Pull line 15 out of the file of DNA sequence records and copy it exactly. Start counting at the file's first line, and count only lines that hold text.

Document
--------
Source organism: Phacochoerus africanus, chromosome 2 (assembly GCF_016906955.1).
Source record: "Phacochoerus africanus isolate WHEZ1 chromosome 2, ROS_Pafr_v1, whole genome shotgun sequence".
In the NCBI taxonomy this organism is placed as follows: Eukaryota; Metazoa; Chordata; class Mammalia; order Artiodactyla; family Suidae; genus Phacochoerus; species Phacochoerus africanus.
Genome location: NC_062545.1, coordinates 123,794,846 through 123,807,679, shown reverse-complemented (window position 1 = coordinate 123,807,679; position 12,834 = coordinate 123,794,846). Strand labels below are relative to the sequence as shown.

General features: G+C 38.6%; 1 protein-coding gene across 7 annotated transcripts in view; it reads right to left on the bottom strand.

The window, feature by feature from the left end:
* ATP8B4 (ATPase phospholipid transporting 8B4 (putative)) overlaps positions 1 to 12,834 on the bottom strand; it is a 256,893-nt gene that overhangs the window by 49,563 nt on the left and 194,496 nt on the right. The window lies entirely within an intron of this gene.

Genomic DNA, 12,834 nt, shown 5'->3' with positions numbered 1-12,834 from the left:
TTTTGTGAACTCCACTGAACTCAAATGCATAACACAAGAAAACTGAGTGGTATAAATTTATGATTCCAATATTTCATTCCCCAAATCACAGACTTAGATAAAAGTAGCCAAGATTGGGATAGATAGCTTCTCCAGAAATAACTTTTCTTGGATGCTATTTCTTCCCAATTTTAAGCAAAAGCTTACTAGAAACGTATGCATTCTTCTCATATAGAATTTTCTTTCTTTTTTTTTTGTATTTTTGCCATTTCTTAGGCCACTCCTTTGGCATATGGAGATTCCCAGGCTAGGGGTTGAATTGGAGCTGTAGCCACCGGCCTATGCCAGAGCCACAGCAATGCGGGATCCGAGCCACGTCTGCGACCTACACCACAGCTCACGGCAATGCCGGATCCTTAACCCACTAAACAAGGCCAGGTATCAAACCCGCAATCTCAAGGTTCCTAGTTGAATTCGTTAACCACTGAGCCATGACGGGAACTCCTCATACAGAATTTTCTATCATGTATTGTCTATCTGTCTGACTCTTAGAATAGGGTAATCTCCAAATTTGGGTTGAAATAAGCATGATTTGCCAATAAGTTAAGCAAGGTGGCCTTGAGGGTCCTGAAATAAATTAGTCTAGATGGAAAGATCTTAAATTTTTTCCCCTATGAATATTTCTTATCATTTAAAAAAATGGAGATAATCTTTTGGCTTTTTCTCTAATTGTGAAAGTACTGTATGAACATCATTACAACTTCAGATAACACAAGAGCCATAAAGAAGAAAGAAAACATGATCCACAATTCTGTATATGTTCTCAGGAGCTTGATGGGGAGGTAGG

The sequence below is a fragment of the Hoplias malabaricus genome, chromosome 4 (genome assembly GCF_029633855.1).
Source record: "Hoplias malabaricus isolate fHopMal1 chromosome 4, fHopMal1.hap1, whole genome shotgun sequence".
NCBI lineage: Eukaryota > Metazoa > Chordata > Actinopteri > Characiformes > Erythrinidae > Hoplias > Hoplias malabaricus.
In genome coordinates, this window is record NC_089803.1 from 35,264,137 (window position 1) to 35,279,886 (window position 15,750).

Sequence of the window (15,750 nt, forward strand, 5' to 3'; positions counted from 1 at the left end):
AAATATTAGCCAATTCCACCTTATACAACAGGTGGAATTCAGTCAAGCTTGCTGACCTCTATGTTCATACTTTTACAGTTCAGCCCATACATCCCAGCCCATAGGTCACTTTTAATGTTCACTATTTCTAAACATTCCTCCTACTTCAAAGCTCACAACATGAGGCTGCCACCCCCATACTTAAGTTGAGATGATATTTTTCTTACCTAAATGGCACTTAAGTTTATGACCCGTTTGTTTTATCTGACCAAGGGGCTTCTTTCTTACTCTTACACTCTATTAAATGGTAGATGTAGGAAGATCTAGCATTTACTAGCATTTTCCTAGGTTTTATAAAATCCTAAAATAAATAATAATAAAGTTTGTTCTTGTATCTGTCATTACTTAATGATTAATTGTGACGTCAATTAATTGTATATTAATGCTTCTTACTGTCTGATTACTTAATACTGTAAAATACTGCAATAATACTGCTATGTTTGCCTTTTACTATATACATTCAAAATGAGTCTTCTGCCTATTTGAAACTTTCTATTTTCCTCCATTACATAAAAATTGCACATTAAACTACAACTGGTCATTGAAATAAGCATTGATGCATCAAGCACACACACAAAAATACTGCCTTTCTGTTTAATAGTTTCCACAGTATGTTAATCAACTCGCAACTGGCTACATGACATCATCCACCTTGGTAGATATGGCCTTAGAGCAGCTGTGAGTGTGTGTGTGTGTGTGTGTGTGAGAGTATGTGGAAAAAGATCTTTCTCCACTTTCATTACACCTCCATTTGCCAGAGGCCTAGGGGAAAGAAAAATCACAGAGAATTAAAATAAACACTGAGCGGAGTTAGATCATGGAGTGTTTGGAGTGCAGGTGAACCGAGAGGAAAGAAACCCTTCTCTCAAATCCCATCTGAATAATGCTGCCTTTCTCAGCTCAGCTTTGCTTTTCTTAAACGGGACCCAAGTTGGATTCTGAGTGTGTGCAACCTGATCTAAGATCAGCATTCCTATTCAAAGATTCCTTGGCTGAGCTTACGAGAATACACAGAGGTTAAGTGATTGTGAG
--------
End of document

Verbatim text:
AAATATTAGCCAATTCCACCTTATACAACAGGTGGAATTCAGTCAAGCTTGCTGACCTCTATGTTCATACTTTTACAGTTCAGCCCATACATCCCAGCCCATAGGTCACTTTTAATGTTCACTATTTCTAAACATTCCTCCTACTTCAAAGCTCACAACATGAGGCTGCCACCCCCATACTTAAGTTGAGATGATATTTTTCTTACCTAAATGGCACTTAAGTTTATGACCCGTTTGTTTTATCTGACCAAGGGGCTTCTTTCTTACTCTTACACTCTATTAAATGGTAGATGTAGGAAGATCTAGCATTTACTAGCATTTTCCTAGGTTTTATAAAATCCTAAAATAAATAATAATAAAGTTTGTTCTTGTATCTGTCATTACTTAATGATTAATTGTGACGTCAATTAATTGTATATTAATGCTTCTTACTGTCTGATTACTTAATACTGTAAAATACTGCAATAATACTGCTATGTTTGCCTTTTACTATATACATTCAAAATGAGTCTTCTGCCTATTTGAAACTTTCTATTTTCCTCCATTACATAAAAATTGCACATTAAACTACAACTGGTCATTGAAATAAGCATTGATGCATCAAGCACACACACAAAAATACTGCCTTTCTGTTTAATAGTTTCCACAGTATGTTAATCAACTCGCAACTGGCTACATGACATCATCCACCTTGGTAGATATGGCCTTAGAGCAGCTGTGAGTGTGTGTGTGTGTGTGTGTGTGAGAGTATGTGGAAAAAGATCTTTCTCCACTTTCATTACACCTCCATTTGCCAGAGGCCTAGGGGAAAGAAAAATCACAGAGAATTAAAATAAACACTGAGCGGAGTTAGATCATGGAGTGTTTGGAGTGCAGGTGAACCGAGAGGAAAGAAACCCTTCTCTCAAATCCCATCTGAATAATGCTGCCTTTCTCAGCTCAGCTTTGCTTTTCTTAAACGGGACCCAAGTTGGATTCTGAGTGTGTGCAACCTGATCTAAGATCAGCATTCCTATTCAAAGATTCCTTGGCTGAGCTTACGAGAATACACAGAGGTTAAGTGATTGTGAG